How alternatives help Brunei's sovereign wealth fund bridge returns gap amid Covid pandemic

Asset owners can boost returns through alternative allocation, the head of alternatives at the Brunei Investment Agency says, as she takes on an expanded role.
How alternatives help Brunei's sovereign wealth fund bridge returns gap amid Covid pandemic

A version of this article was first published on FinanceAsia.

Asset owners are dealing with unprecedented times – a prolonged low interest rate environment, Covid-19, geopolitical tensions, societal changes, and fast-paced technological disruption.

In response, many are ramping up their allocation to alternatives in their search for alpha, such as through investment in private equity. It is in this sense, that BIA is ahead of its time: the 38-year-old sovereign wealth fund, charged with investing the Southeast Asian country’s oil revenues, has a long history of investing in alternative assets.

Noorsurainah Tengah

“We’ve been private equity investors for over 20 years now,” Noorsurainah (Su) Tengah, head of alternatives, told FinanceAsia in an exclusive interview.

Though the fund does not publicly disclose details of its assets under management (AUM) or portfolio composition, its alternatives portfolio includes private equity, absolute return, commodities and multi-asset strategies, Tengah said.

Having a diversified portfolio – both at asset and regional level – as well as a disciplined underwriting process, has allowed BIA to weather the impact of the ongoing Covid-19 pandemic on investment returns: “I would say performance has been reasonably robust,” she said.

From January 17, all private assets are set to fall within Tengah’s supervision as she takes on the additional role of leading the fund’s real estate investment mandate, a position that she is well placed to hold with her 15-year tenure at the firm.

Alpha in alternatives

Tengah explained that, at a time when inflation-adjusted bond yields and negative and valuations are at an all-time high, alternatives can help institutional investors bridge the gap to expected returns.

But in the case of BIA, she said that the fund’s turn towards alternatives was not a direct response to the Covid-19 pandemic, stressing instead that its allocation to the asset class came as rather a natural evolution of the firm’s private equity programme.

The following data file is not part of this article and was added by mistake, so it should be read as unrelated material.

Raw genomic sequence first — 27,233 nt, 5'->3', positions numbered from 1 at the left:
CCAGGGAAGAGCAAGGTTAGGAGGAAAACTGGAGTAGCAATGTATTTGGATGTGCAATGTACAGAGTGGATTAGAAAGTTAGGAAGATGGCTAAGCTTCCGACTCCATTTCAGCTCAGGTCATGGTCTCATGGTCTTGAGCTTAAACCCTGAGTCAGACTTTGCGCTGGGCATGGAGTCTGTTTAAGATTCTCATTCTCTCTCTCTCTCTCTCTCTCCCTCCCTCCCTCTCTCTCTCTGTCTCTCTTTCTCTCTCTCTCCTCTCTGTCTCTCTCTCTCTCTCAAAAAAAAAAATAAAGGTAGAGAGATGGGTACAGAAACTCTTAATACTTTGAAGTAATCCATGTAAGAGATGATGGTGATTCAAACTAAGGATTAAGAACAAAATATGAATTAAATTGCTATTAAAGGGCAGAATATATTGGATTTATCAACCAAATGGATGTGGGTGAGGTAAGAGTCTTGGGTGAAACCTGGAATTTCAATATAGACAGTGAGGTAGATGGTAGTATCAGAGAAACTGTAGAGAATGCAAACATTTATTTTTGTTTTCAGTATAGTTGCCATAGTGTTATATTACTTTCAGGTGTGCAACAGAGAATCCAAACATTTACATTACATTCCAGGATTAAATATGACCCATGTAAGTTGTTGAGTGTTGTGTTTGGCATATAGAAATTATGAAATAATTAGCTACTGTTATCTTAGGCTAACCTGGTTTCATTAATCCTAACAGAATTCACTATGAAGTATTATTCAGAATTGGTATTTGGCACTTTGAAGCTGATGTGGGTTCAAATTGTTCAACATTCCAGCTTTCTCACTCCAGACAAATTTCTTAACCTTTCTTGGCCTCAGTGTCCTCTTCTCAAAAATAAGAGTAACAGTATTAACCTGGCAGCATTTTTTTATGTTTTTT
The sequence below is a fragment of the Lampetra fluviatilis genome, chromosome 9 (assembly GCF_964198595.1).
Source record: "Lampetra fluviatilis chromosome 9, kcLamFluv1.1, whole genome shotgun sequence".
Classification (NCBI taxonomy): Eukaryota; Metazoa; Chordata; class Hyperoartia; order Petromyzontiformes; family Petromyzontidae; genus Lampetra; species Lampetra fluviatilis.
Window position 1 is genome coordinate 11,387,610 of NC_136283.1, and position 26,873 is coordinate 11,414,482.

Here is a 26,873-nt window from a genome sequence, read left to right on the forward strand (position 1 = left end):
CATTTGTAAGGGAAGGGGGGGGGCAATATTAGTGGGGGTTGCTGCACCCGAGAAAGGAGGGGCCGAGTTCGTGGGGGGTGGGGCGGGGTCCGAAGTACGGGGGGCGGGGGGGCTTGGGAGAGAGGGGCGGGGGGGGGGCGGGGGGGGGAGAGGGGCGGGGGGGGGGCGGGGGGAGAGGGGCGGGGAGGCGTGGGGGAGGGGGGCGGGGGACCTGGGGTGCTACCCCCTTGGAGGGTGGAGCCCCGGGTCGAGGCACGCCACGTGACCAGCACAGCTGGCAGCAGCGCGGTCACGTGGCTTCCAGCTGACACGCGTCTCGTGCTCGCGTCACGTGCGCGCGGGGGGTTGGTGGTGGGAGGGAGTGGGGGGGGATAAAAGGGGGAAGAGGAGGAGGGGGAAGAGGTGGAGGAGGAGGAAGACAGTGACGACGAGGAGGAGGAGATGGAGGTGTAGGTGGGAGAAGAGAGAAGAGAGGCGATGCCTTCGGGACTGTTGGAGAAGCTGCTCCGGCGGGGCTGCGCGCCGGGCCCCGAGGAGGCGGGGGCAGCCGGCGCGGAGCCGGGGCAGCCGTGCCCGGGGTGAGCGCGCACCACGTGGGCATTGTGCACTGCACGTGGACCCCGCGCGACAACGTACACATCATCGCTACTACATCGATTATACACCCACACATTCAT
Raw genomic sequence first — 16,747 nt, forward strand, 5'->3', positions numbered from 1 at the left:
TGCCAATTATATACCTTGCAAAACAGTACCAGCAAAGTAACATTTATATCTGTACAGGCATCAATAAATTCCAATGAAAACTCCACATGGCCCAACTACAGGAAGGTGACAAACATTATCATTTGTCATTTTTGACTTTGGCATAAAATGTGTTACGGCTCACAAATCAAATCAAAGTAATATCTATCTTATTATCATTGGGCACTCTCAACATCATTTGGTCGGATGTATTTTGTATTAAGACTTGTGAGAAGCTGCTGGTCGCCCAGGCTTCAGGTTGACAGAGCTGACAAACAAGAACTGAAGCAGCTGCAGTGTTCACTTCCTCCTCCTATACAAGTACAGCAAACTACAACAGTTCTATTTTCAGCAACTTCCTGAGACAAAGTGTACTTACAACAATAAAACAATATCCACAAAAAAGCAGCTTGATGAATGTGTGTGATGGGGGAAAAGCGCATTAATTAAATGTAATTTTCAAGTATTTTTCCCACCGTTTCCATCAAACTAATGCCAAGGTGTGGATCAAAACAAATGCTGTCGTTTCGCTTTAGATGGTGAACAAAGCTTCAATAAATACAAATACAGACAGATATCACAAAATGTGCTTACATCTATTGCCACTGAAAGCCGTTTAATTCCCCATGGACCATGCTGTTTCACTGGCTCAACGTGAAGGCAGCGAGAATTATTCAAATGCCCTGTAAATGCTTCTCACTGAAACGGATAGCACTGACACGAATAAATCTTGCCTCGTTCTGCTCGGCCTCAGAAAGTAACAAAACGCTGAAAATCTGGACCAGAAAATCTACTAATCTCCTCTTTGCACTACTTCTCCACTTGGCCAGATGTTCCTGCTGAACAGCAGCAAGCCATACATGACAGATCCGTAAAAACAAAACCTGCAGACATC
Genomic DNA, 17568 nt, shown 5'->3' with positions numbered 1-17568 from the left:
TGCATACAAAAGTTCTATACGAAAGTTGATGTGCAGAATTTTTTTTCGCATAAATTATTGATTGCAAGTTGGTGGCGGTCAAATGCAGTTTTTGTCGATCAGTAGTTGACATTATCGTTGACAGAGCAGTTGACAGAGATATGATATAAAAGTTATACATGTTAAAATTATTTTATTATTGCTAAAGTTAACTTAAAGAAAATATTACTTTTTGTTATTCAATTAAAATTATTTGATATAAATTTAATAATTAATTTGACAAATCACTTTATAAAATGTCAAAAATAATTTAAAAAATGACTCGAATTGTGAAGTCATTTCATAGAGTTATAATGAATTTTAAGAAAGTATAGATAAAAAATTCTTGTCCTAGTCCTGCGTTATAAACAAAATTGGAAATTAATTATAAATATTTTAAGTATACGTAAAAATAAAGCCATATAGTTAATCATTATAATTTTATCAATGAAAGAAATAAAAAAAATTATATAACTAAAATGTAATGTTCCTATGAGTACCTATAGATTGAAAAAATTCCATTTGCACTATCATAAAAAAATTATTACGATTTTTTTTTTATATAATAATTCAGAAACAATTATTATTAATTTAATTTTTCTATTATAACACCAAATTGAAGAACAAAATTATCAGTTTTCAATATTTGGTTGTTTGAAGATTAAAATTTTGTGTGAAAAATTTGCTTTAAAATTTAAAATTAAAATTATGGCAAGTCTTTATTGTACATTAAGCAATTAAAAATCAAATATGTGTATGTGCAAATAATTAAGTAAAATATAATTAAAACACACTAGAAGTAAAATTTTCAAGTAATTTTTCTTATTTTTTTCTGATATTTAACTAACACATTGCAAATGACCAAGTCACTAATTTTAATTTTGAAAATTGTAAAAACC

While private investments often require more capital and longer investment horizons compared with more liquid public markets, there are ways that asset owners can quickly ramp up private equity allocations – notably, through secondaries or direct investments.

Examples of BIA’s recent direct investments include its participation in Chinese driverless tech company’s $367 million Series C round in February 2021, and its $15 million investment in Indian meat and seafood brand Licious in June 2021.

Strategic support over the long term

BIA has actively employed a hedge fund strategy since 2012, selecting a roster of “high conviction” managers to work with across the long term. “We are deliberate about how we approach portfolio construction and the types of alpha that we want to have,” Tengah said.

She added, “It's not easy to get access to the best hedge fund managers out there due to capacity constraints. We're quite lucky that we started early and have had these relationships for a long time.”

The agency’s hedge fund strategies are 100% externally managed, while the firm invests in private equity through a combination of funds, direct investments and co-investments.

But that does not mean the fund is resting on its laurels: “There's a lot of hard and difficult work ahead of us in terms of thinking how we can put together a portfolio that helps us meet our objectives, at a time when return expectations are low in the midst of an environment that is increasingly complex.”

Delivering through diversification

In response to low interest rates and an era of accommodative monetary and fiscal policy, BIA launched its multi-asset investment vertical two years ago – its first new vertical in 20 years. The multi-asset strategy seeks to put together an optimal beta portfolio of passive long holdings, Tengah explained.

BIA had incubated the strategy for a year and seeded it for three years prior to its launch.

“The fact that we've launched a new investment vertical after a very long time is testament to the need to evolve with the times, and these are unprecedented times,” she said.

BIA has also been active in reconstructing its portfolio and ensuring that is has focused thematics that play out over the long term, such as sustainable investments, the rise of the Asian consumer and tech-enabled disruption.

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